Published on 1 - February - 2012
B&Q and Wickes cut supply of illegal timberThe Forest Stewardship Council revealed this week that any sale of illegally-sourced Asia Plywood produce from Wickes and B&Q was done "in good faith" as the supplier failed to inform them that its FSC certification had been revoked.
Asia Plywood has been accused of sourcing hardwood from endangered Malaysian rainforests
A recent Daily Mail article accused B&Q and Wickes of continuing to sell wood 'felled illegally from [a] Borneo rainforest' despite an investigation by the Scientific Certification Systems (SCS) finding Asia Plywood in breach of sourcing rules.
In response, Wickes said it was "disappointed with the recent allegation in the Daily Mail that it is selling illegal timber in breach of standards." While the retailer has stopped sourcing from the rogue supplier, it is still selling its remaining stock of the controversial product to save the environmental cost of wasting it and sourcing more wood to replace it.
B&Q was also quick to deny any wrong-doing, saying it had taken action as soon as "a potential supplier accreditation issue" was brought to its attention in early December last year.
The article went on to question the FSC's involvement, saying the body had continued to authorise sales of the hardwood until its certification ran out in December, despite the SCS advising that none of its products made since February 2011 should have been sold.
According to the FSC, an investigation by SCS in December 2011 revealed Asia Plywood had failed to provide adequate evidence of the certified origin of the wood use in FSC Mixed products and supplied to retailers, including B&Q and Wickes.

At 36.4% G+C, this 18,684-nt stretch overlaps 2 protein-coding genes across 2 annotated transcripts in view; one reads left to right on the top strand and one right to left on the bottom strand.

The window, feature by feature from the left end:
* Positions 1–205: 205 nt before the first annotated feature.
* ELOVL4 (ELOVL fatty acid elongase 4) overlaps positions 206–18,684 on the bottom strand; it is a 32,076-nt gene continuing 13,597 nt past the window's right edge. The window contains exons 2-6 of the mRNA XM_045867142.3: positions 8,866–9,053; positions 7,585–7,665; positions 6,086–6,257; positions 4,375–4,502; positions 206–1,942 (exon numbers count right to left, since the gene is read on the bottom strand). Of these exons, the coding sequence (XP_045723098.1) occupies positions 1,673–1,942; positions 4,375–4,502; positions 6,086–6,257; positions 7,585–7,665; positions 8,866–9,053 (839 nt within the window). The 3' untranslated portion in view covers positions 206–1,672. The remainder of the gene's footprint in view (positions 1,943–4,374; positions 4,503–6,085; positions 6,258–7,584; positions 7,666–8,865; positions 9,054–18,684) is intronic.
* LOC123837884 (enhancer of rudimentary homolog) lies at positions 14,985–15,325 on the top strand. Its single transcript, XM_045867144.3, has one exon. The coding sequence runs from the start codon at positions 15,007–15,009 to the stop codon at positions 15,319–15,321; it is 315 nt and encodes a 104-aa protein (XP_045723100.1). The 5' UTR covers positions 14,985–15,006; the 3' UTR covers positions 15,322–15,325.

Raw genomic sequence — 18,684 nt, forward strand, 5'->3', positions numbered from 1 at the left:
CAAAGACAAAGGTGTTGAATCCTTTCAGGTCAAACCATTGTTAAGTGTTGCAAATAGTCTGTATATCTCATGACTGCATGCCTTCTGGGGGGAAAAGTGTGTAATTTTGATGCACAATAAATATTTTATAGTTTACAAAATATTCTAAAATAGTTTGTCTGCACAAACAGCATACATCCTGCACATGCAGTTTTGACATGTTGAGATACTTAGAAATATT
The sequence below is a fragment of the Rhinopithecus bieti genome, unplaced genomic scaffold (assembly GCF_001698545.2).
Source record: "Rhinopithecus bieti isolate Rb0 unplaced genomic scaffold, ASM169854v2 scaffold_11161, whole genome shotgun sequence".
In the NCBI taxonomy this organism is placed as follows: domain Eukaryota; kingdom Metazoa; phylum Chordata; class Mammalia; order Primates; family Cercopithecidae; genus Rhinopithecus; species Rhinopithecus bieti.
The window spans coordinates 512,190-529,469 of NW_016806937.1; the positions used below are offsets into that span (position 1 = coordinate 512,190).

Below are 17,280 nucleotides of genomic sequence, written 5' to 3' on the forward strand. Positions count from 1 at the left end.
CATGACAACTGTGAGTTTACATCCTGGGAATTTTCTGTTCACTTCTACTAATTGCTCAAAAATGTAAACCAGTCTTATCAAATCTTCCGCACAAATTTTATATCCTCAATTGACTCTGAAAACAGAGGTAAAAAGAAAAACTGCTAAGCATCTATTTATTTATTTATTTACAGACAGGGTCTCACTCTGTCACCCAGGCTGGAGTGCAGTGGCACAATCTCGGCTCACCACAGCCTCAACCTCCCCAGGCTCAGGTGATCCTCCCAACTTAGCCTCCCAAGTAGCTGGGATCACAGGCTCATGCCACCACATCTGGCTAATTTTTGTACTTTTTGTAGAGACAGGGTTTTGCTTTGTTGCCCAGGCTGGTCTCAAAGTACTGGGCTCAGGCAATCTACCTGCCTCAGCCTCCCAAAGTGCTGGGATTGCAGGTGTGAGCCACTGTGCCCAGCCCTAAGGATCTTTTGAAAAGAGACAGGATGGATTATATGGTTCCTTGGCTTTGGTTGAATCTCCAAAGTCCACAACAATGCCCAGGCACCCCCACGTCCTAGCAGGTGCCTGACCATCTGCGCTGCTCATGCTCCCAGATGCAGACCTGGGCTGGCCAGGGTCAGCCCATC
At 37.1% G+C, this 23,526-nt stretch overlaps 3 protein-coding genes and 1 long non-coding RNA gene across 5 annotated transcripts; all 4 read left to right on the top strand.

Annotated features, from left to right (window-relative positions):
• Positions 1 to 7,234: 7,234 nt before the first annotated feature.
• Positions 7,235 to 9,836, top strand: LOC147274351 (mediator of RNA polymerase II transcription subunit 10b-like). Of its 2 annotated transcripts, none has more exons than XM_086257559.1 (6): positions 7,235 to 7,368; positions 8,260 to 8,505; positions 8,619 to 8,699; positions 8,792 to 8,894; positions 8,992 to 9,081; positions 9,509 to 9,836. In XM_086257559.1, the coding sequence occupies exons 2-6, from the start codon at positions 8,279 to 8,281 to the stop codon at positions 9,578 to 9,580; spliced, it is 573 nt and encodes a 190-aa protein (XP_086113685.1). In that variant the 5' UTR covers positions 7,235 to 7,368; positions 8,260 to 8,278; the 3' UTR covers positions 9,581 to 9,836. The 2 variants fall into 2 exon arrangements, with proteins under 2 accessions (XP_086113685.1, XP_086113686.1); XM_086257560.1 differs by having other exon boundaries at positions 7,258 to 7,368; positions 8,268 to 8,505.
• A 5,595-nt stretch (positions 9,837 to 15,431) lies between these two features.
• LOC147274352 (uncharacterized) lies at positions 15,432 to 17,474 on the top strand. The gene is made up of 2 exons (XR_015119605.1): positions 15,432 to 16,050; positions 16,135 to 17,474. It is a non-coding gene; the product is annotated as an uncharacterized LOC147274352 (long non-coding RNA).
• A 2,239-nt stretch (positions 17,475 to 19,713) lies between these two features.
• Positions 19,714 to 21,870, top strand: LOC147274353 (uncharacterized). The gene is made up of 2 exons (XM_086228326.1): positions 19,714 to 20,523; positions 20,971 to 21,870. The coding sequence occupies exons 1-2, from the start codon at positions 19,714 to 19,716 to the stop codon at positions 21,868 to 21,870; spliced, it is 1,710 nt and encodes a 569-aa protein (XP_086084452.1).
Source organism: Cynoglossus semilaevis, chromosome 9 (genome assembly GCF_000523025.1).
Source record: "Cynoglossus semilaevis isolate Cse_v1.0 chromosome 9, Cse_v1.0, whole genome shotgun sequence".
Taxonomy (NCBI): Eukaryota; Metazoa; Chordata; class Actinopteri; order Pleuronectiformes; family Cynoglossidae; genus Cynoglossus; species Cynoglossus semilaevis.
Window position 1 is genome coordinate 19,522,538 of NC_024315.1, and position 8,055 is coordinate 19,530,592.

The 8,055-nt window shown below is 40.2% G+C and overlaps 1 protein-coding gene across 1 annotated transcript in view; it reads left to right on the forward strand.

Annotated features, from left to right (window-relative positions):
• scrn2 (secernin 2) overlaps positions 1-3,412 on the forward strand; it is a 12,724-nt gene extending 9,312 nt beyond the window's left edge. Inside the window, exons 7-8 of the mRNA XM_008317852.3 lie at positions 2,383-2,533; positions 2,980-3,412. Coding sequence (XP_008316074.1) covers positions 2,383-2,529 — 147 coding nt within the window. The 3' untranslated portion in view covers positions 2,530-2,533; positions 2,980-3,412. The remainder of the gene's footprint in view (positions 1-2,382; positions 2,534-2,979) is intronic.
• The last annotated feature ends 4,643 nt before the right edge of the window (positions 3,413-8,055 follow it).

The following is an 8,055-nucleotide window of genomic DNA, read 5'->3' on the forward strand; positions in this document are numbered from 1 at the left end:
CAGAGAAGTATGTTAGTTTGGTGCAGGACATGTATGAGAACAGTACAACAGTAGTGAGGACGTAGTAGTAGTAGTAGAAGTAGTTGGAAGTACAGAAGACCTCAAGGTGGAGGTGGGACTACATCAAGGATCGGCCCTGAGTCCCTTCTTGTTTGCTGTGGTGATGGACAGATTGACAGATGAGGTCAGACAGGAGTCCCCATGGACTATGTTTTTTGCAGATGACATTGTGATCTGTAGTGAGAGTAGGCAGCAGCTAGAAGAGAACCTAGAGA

The FSC says that as a result Asia Plywood's certificate was terminated and the SCS demanded the company contact all buyers to inform them that all products bought between February and December last year were not in compliance with FSC rules.
Furthermore, the authority says it requested Asia Plywood follow up with its customers to remove all references to FSC from stock purchased from the company and sell the wood only as uncertified.
According to the FSC, Asia Plywood did not inform B&Q, Wickes or any other customer of the change in scope of its certificate, as was required by its certification contract.
The FSC told DIY Week that Asia Plywood's actions represented "a rare misuse of the FSC system by one of its certificate holders."
B&Q said it had pulled all Asia Plywood stock from its shelves on Friday, January 27, which is when the FSC trademark license for the supplier was terminated by FSC International.
A spokesperson told DIY Week: "We were alerted to a potential supplier accreditation issue regarding plywood on December 7 2011, and immediately took action. We had sourced a small amount of product from this supplier from October 2011 and as soon as we were made aware, all future shipments of this plywood were immediately cancelled.
"We sought and received written assurances from FSC ... as recently as January 13th that B&Q's current stock is FSC certified, which remained valid until potential further information came to light on Friday, January 27.
"As a result we launched a further investigation and, while this is underway, we have taken the decision to remove any existing stock of this plywood from our shelves from Friday, January 27. We have done this because we are proud of our heritage in this area and are committed to ensuring that our customers can be assured there is no doubt whatsoever about our supply chain."
Wickes, meanwhile, told us: "[We] have not purchased any product from Asia Plywood since we were made aware of the withdrawal of its FSC certification on December 15 2011, at which time we re-sourced to an alternative supplier. We believe that the right course of action and best for the environment is to sell through the remaining product rather than scrap it and manufacture and ship more to replace it.
"All of us in the timber supply chain have a responsibility to work in a collaborative way to ensure that, if things do go wrong, information is shared quickly and accurately so that the standard remains an effective assurance of best practice."
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